Thursday, July 26, 2012

the carousel.

Remember that time we raced Jenna and Tony to the carousel?
To be fair, they had a head start. It was covered with a thick red tarp that made the whole ride into a tent because it was night and all the tourist kids who would have paid a dollar to ride it had gone back on the ferry or were tucked in for the night.  They always covered the carousel at night for protection. Only the adult-children with their ridiculous hamburger hats and slurred speech and teetering walks down the main drag remained. They were always bent on destruction, themselves or anything they could get their hands on. Usually themselves, but the carousel could have easily caught one of their eyes and been torn down to the ground. The bars weren't packed, but they were busy enough. It was a Tuesday, Wednesday, maybe, our evening off.
We, you and I, slid under the tarp sometimes, at night. I'd run my hands over all the muscled wood arranged in a ring, their antique bodies painted garishly and shined to a shimmer, even in the darkness. We'd plot how you'd take me on the fish I'd named Petey the Perch, the lazy wind whispering through the shadows and the dorm building we lived in last summer just a stone's throw away. All I wanted was to have you on that stupid child's toy, to sail into oblivion balanced precariously on the wooden spine of that antique fish. It wasn't for the irony, just the rush of doing something wrong. I felt so much of that those summers, and the stakes were getting higher and higher. I was scared to go through with it though, waiting for your sure decision to tell me it was okay. Waiting for you to slip off a shoe or a shirt or pop off your hat the way you always did. I was willing to wait. No one else knew our plan. But that night, by accident, I let it slip to Jenna that a late night trip to the carousel for two was what I was getting for my birthday. She and Tony took off into the darkness without a word as I hollered your name and watched their scrawny backs disappear from my place on the front porch. I waited for you, hoping from foot to foot, and then we sprinted, me barefoot, trailing them as fast as we could.
We got there and it was too late, after all. They had already stripped down and mounted each other on one of the painted horses, triumphant but not really caring too much about our matching destroyed expressions, I guess they had some physical distraction. They were already so far away. They beat us at our own game.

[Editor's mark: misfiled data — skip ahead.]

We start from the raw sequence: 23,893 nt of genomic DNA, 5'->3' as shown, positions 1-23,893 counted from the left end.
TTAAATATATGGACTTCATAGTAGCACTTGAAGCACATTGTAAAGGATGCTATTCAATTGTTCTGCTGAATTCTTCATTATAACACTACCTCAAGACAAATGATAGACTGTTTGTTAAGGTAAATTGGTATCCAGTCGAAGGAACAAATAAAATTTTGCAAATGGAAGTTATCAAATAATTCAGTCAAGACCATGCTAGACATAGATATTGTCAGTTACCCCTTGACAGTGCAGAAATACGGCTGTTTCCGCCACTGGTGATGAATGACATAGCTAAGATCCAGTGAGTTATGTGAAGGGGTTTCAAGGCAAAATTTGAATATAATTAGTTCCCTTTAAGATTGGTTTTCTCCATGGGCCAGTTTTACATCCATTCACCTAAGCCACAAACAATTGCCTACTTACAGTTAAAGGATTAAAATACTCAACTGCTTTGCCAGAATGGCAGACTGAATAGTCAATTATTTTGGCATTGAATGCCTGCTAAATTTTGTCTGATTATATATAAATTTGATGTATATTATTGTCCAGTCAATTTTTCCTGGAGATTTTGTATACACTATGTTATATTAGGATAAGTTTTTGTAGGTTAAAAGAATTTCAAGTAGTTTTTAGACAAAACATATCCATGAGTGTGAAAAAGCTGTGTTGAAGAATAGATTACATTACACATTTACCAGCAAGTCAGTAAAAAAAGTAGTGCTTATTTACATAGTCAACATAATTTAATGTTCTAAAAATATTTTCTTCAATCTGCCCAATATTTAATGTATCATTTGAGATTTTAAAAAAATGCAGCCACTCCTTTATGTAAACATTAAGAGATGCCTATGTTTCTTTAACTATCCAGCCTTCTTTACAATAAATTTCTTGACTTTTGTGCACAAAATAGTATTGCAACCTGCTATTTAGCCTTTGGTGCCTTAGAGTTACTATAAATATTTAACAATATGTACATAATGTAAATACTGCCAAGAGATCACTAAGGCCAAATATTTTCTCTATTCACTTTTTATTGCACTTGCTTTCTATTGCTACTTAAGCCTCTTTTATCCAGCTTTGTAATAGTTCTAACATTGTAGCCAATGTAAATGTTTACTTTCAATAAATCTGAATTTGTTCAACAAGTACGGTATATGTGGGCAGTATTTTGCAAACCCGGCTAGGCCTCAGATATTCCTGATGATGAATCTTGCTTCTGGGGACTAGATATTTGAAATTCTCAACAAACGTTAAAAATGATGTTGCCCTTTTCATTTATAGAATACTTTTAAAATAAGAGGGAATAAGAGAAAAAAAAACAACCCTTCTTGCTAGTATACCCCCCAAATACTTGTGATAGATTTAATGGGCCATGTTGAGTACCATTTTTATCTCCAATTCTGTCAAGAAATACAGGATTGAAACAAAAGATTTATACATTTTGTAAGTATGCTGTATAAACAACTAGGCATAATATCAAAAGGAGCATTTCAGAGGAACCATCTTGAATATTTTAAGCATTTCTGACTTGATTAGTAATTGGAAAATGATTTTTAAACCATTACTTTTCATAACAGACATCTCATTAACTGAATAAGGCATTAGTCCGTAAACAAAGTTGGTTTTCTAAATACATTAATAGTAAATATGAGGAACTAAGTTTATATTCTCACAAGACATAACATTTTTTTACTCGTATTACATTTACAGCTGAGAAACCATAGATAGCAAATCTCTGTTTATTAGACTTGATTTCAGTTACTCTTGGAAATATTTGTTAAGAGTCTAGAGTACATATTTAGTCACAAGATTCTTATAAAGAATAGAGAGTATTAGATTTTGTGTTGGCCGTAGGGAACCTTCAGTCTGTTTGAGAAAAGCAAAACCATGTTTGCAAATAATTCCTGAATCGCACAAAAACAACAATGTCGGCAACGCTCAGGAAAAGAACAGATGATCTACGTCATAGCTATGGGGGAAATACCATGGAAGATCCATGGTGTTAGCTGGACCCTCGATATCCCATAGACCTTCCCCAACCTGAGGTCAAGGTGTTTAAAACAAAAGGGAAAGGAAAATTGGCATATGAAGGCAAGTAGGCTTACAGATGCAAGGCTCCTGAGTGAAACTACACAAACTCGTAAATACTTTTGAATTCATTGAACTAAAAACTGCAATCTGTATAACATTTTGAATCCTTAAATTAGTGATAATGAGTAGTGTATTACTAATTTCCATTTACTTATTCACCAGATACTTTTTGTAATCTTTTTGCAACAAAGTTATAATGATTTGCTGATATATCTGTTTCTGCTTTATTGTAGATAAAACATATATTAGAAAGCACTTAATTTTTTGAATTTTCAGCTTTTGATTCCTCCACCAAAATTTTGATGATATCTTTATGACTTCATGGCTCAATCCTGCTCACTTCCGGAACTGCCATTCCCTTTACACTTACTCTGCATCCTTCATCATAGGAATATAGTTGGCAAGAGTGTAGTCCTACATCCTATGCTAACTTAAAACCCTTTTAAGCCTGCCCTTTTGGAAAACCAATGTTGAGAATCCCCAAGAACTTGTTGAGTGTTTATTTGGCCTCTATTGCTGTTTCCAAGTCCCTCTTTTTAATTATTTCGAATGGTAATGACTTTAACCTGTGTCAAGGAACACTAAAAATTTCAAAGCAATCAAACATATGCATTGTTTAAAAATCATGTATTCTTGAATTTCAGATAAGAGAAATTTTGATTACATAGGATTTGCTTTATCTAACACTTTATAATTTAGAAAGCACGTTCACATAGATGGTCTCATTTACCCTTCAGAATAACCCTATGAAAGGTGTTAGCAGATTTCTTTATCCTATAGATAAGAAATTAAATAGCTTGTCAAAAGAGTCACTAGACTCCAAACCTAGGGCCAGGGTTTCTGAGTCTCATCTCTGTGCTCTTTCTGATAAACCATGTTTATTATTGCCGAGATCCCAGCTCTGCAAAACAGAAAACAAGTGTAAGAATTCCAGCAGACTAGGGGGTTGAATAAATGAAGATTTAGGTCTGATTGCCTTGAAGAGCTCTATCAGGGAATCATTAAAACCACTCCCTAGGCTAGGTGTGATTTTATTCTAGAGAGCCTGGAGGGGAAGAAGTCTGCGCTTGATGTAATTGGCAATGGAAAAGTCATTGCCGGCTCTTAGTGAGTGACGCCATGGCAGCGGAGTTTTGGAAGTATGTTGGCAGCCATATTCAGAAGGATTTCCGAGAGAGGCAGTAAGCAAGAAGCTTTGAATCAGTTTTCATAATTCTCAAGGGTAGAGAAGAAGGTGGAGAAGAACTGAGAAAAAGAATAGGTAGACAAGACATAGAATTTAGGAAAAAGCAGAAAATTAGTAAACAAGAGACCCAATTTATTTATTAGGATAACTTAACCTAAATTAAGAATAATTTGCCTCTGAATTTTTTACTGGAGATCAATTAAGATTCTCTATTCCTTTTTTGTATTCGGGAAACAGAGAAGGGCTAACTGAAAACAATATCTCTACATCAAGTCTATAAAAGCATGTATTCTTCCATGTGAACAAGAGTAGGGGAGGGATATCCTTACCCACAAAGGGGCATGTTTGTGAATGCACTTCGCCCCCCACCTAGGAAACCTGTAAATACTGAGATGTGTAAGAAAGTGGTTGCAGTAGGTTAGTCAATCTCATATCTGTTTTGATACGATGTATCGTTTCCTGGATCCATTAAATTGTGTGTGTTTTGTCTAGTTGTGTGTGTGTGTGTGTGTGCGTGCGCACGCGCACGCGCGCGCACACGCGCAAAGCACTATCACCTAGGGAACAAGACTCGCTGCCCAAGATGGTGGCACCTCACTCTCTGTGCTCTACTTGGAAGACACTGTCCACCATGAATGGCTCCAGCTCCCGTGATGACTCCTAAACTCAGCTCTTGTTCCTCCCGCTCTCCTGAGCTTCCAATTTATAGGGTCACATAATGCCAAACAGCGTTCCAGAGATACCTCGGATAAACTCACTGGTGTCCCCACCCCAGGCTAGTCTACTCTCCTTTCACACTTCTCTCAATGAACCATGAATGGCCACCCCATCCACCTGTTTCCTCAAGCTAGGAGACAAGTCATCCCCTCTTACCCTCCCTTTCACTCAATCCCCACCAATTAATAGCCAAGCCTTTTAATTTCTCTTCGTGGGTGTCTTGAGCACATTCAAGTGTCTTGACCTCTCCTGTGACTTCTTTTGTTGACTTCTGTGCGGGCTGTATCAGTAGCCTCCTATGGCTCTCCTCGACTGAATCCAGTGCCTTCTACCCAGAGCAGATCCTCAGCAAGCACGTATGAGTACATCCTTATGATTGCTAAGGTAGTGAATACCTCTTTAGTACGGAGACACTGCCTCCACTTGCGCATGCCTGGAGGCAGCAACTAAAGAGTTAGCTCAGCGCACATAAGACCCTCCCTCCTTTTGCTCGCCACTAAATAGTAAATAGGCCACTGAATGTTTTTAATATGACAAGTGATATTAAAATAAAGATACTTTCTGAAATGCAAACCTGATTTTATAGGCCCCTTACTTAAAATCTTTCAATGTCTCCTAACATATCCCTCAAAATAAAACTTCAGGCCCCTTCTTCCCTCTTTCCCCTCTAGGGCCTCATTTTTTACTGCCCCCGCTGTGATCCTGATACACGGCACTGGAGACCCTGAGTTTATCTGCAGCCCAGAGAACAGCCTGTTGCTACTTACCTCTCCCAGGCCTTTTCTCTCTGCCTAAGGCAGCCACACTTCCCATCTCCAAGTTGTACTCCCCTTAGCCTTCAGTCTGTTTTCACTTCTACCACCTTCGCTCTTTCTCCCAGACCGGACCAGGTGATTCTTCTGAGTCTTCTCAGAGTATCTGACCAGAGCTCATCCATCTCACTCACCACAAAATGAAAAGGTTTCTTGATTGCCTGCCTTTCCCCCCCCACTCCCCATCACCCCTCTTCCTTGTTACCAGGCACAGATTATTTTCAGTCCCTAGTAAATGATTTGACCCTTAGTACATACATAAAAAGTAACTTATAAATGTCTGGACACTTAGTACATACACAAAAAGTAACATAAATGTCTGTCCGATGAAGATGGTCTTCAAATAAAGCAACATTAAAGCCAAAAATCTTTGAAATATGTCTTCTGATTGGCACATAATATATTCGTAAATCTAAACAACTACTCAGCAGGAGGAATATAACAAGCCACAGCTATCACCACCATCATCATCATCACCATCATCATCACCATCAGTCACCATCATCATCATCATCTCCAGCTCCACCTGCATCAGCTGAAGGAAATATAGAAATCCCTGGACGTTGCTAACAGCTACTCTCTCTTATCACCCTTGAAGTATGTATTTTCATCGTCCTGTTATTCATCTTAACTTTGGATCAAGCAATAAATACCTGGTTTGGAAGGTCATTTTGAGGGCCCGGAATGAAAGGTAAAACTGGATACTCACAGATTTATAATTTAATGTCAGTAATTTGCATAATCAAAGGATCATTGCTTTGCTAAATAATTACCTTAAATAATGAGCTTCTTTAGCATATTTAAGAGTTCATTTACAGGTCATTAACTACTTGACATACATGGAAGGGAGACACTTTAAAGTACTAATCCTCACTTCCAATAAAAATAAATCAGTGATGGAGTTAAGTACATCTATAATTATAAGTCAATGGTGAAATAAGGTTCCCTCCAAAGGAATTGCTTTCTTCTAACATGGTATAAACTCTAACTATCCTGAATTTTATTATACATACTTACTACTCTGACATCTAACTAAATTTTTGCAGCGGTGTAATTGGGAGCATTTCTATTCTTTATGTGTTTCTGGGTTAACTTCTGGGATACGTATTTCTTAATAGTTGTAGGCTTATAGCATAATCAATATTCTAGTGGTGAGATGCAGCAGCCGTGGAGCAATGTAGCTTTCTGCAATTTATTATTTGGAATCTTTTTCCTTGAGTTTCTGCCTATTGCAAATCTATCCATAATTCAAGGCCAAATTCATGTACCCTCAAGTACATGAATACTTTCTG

That night after we found them, I sat, still under the big tarp on one of the massive red sleds that mothers hold their babies on before they can sit on their own on the ride. I felt like such a child. I don't know why I didn't slip back under the tent and keep on walking into the night, away from you, or them. Another disappointment. Their bodies writhing so close to ours, but the notion of privacy too abstracted by two summers here that I didn't even think to leave. Had I been on the main land, maybe I would have torn out of there, embarrassed to have been such an intrusion. Still, I sat, and eventually you sat down next to me, alluded that we could still do it, you know, right here, as you touched me, inquiring gently. This upset me more than letting them cross the threshold before us. That's when I left.
Later I reasoned that I should have maybe been mad at Jenna and Tony for what they'd done, for taking away something I'd said in secret. But more than anything I found I was jealous. Jealous of their daring, their passion, their total lack of commitment, yet complete focus on one another,  Watching them made our lack so much heavier, the gap growing between us so much wider. Had we ever been able to bring ourselves that close?
Isn't it funny how we lay in bed at night with our lovers, confessing timidly the moment we KNEW we had fallen in love with the other, but we never share the moment when we KNEW we had fallen out of it? Wouldn't that help bring some necessary closure?
Maybe, I don' t know. But I think that was when I knew that your presence in my life, as strong and important as it seemed, was also fleeting.
That night, you followed me into the star-pricked dark as the tent dropped back down over Jenna and Tony, not saying anything until you caught up with me, in long, pigeon-toed strides. You touched my arm and as I turned, and you slipped a pair of enormous flip-flops to me, motioning at my bare feet. I love walking barefoot in the summer, but something must have told you that while sprinting toward the carousel I'd carelessly scraped the soles of my feet to dickens on the gravel alley. I slipped them on, feeling warmth and the odd sensation of walking in too-big shoes, like dress-up, and I reached for your hand. We walked soundlessly up to my bedroom.
You offered to pay for me to get a tattoo for my birthday instead, a few days later, but it felt like a consolation prize. I've sat up nights since, thankful that I didn't let you pay for any ink on my body.
You put enough in my mind

1 comment:

  1. This was beautiful and sad. Thanks for sharing.